- You must have a HACCP plan that, at a minimum, lists monitoring procedures and their frequency for each critical control point, to comply with 21 CFR 123.6(c)(4). However, your firm’s HACCP plan for aquacultured, shell-on shrimp collected during the inspection lists a monitoring procedure frequency of once per “…batch of delivery” at the “Packing” critical control point that is not adequate to control the food safety hazard of undeclared sulfiting agent because it does not ensure that each individual package used during production includes the sulfite declaration.
When using a finished product labeling control strategy for sulfite declaration, FDA recommends a monitoring frequency for review of one label at the beginning of production of each lot, container, or roll, and one label every hour thereafter.
- Corrective action plans when included in HACCP plans must be appropriate, to comply with 21 CFR 123.7(b). However, your corrective action plan listed in your HACCP plan for aquacultured, shell-on shrimp at the Packing critical control point to control undeclared sulfiting agents is not adequate. Your corrective actions to reject and return the batch do not correct the cause of the critical limit deviation. Your corrective action should include how your firm corrects the cause of the critical limit deviation.
You should respond in writing within fifteen (15) working days from your receipt of this letter. Your response should outline the specific things you are doing to correct these violations. Your response should include documentation, such as: a copy of any revised HACCP plans; at least five (5) consecutive days of completed monitoring records (i.e., complete sets of monitoring records for the production of 5 production date codes of products) to demonstrate that you have implemented the revised plan; any verification records; and any other useful information that would assist us in evaluating your corrections. If you cannot complete all corrections within fifteen days, you should explain the reason for your delay and state when you will correct any remaining violations.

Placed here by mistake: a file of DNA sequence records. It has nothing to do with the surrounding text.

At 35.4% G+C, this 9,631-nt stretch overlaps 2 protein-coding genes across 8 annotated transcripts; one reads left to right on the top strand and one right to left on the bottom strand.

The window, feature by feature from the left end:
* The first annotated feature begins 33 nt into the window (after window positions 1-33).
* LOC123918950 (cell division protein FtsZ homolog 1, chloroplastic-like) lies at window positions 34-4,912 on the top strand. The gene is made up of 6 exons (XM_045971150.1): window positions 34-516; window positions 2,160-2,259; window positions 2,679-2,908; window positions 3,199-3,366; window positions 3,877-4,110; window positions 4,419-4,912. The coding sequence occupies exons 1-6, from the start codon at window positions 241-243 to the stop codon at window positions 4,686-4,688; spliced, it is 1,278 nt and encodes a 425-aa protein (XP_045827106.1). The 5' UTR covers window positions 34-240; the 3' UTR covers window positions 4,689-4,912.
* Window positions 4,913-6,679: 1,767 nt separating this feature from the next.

If you do not respond or if we find your response inadequate, we may take further action. For instance, we may refuse admission of your imported fish or fishery products under Section 801(a) of the Act (21 U.S.C. §381(a)), including placing them on detention without physical examination (DWPE). FDA’s DWPE is an administrative procedure whereby products offered for import into the United States may be detained without physical examination upon entry. DWPE information may be conveyed in FDA’s Import Alerts. For your information, an example of an Import Alert that conveys information specific to foreign firms that are not in compliance with the seafood HACCP regulation is Import Alert #16-120. This alert can be found on FDA’s web site at www.accessdata.fda.gov/cms_ia/ialist.html